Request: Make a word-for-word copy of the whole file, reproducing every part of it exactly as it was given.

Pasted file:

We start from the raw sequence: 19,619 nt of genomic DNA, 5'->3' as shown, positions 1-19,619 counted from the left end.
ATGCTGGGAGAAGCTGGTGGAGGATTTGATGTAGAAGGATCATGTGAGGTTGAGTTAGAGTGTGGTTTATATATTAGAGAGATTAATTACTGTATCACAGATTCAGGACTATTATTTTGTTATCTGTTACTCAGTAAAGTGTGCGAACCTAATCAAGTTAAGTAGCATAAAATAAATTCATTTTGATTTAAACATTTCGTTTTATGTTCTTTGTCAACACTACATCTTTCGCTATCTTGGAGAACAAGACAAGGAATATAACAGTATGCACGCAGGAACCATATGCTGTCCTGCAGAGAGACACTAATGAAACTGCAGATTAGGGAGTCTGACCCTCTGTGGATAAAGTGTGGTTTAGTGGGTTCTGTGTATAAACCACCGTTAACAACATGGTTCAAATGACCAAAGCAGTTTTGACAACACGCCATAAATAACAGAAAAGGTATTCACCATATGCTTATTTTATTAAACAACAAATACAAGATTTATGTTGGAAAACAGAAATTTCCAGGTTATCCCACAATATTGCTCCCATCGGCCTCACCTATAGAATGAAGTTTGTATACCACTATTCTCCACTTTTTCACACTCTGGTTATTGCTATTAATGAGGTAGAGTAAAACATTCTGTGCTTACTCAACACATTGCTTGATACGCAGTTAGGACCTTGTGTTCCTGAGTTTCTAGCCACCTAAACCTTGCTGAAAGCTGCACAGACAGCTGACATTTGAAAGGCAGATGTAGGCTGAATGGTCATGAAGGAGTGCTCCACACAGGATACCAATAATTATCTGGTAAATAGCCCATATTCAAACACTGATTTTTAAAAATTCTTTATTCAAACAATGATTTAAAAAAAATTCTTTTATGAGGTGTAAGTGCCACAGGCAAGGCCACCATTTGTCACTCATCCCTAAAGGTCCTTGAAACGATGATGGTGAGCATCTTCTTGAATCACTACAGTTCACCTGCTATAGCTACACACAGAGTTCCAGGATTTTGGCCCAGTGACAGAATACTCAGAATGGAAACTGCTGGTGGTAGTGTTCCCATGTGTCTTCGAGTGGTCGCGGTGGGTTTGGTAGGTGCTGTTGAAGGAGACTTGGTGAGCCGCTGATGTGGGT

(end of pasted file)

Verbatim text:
We start from the raw sequence: 19,619 nt of genomic DNA, 5'->3' as shown, positions 1-19,619 counted from the left end.
ATGCTGGGAGAAGCTGGTGGAGGATTTGATGTAGAAGGATCATGTGAGGTTGAGTTAGAGTGTGGTTTATATATTAGAGAGATTAATTACTGTATCACAGATTCAGGACTATTATTTTGTTATCTGTTACTCAGTAAAGTGTGCGAACCTAATCAAGTTAAGTAGCATAAAATAAATTCATTTTGATTTAAACATTTCGTTTTATGTTCTTTGTCAACACTACATCTTTCGCTATCTTGGAGAACAAGACAAGGAATATAACAGTATGCACGCAGGAACCATATGCTGTCCTGCAGAGAGACACTAATGAAACTGCAGATTAGGGAGTCTGACCCTCTGTGGATAAAGTGTGGTTTAGTGGGTTCTGTGTATAAACCACCGTTAACAACATGGTTCAAATGACCAAAGCAGTTTTGACAACACGCCATAAATAACAGAAAAGGTATTCACCATATGCTTATTTTATTAAACAACAAATACAAGATTTATGTTGGAAAACAGAAATTTCCAGGTTATCCCACAATATTGCTCCCATCGGCCTCACCTATAGAATGAAGTTTGTATACCACTATTCTCCACTTTTTCACACTCTGGTTATTGCTATTAATGAGGTAGAGTAAAACATTCTGTGCTTACTCAACACATTGCTTGATACGCAGTTAGGACCTTGTGTTCCTGAGTTTCTAGCCACCTAAACCTTGCTGAAAGCTGCACAGACAGCTGACATTTGAAAGGCAGATGTAGGCTGAATGGTCATGAAGGAGTGCTCCACACAGGATACCAATAATTATCTGGTAAATAGCCCATATTCAAACACTGATTTTTAAAAATTCTTTATTCAAACAATGATTTAAAAAAAATTCTTTTATGAGGTGTAAGTGCCACAGGCAAGGCCACCATTTGTCACTCATCCCTAAAGGTCCTTGAAACGATGATGGTGAGCATCTTCTTGAATCACTACAGTTCACCTGCTATAGCTACACACAGAGTTCCAGGATTTTGGCCCAGTGACAGAATACTCAGAATGGAAACTGCTGGTGGTAGTGTTCCCATGTGTCTTCGAGTGGTCGCGGTGGGTTTGGTAGGTGCTGTTGAAGGAGACTTGGTGAGCCGCTGATGTGGGT